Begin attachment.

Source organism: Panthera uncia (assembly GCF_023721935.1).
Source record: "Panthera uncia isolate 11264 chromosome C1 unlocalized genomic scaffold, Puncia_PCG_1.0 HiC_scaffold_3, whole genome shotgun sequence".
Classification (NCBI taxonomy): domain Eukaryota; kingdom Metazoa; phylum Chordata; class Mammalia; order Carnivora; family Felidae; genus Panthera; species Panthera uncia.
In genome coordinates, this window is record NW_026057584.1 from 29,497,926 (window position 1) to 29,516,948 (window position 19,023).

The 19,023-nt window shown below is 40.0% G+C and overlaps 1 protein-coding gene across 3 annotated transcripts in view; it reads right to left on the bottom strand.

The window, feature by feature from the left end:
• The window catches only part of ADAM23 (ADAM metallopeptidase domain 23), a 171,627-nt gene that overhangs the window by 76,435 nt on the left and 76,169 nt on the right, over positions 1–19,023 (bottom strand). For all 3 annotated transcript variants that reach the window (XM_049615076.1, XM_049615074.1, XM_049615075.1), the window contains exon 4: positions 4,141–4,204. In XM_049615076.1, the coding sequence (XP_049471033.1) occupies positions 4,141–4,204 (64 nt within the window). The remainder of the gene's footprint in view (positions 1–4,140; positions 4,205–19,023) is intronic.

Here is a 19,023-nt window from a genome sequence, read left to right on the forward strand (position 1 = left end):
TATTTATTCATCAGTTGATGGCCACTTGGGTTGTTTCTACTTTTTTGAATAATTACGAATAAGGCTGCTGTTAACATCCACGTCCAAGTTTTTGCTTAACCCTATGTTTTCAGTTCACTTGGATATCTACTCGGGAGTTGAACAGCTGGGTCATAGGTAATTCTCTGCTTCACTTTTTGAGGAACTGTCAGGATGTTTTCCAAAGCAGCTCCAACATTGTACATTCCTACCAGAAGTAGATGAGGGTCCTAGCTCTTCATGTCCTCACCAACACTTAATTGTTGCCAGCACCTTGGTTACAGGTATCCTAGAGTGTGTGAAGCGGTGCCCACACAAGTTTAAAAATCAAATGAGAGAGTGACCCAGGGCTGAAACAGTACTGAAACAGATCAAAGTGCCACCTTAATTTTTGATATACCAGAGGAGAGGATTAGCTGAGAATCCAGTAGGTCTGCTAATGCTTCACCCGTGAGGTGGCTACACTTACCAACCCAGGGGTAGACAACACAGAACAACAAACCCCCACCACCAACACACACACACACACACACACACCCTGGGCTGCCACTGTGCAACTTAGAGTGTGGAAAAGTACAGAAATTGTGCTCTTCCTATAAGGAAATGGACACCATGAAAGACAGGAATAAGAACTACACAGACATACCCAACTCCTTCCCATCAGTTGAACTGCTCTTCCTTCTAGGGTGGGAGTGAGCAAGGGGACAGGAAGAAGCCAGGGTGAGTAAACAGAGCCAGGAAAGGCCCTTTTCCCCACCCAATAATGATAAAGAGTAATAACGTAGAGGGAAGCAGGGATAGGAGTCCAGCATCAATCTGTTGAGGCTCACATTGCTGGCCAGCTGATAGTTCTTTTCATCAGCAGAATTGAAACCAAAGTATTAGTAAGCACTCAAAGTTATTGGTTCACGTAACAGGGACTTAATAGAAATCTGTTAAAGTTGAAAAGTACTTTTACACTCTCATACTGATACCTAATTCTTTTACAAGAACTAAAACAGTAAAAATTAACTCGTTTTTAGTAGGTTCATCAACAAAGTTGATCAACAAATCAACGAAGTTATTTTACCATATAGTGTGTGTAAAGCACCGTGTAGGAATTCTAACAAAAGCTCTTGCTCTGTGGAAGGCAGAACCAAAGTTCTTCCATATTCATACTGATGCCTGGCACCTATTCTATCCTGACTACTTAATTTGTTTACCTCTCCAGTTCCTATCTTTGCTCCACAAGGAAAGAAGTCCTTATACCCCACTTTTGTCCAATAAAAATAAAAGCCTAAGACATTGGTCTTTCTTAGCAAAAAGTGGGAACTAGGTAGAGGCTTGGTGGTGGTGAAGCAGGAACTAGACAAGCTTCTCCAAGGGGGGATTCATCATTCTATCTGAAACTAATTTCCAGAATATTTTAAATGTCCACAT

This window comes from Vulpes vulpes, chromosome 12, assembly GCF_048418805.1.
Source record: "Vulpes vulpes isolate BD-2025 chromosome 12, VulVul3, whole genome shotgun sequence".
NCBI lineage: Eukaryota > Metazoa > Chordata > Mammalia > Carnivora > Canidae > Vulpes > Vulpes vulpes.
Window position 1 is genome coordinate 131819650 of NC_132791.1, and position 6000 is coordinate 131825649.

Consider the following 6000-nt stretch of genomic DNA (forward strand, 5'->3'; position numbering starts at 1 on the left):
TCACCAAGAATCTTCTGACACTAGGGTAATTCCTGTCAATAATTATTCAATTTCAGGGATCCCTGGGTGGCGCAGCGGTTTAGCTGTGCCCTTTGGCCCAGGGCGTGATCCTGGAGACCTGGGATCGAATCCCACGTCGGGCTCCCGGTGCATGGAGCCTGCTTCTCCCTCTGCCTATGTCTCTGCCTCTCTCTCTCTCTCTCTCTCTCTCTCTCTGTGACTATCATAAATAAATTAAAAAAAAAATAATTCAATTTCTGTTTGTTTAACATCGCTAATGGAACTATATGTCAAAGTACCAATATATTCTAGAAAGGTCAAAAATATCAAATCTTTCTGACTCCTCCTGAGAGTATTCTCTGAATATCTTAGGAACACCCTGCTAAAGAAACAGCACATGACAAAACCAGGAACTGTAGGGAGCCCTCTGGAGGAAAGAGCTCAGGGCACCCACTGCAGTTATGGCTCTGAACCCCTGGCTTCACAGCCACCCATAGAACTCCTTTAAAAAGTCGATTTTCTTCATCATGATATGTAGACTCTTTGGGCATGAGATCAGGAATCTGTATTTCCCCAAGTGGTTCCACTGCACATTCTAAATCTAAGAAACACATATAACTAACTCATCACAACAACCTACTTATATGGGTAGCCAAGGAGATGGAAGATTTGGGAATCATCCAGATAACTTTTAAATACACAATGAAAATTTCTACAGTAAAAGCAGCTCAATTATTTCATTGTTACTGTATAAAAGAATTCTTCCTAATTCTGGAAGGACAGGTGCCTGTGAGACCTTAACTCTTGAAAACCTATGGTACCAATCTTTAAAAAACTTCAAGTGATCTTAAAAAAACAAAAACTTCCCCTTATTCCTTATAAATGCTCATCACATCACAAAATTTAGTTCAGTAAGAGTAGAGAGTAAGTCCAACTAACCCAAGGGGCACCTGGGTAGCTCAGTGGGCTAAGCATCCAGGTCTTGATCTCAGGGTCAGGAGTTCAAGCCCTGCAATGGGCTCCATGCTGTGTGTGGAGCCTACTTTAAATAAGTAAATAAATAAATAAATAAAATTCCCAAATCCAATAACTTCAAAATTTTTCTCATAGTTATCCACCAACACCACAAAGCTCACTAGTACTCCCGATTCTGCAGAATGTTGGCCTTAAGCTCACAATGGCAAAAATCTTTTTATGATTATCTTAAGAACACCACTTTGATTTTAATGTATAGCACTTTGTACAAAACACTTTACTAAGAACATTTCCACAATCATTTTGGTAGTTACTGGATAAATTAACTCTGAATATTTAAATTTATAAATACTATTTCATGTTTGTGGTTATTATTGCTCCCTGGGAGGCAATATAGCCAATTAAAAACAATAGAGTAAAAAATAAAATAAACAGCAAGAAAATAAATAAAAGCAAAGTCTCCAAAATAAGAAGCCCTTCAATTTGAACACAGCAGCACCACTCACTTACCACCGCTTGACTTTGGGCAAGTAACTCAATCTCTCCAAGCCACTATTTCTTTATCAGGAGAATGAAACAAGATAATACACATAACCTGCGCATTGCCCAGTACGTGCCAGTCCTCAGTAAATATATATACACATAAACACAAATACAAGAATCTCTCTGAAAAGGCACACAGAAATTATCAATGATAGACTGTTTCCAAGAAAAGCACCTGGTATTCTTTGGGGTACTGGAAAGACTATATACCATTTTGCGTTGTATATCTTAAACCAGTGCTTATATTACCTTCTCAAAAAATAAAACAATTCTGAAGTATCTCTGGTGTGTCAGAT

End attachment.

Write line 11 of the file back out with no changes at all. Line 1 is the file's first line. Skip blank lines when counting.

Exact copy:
Source record: "Vulpes vulpes isolate BD-2025 chromosome 12, VulVul3, whole genome shotgun sequence".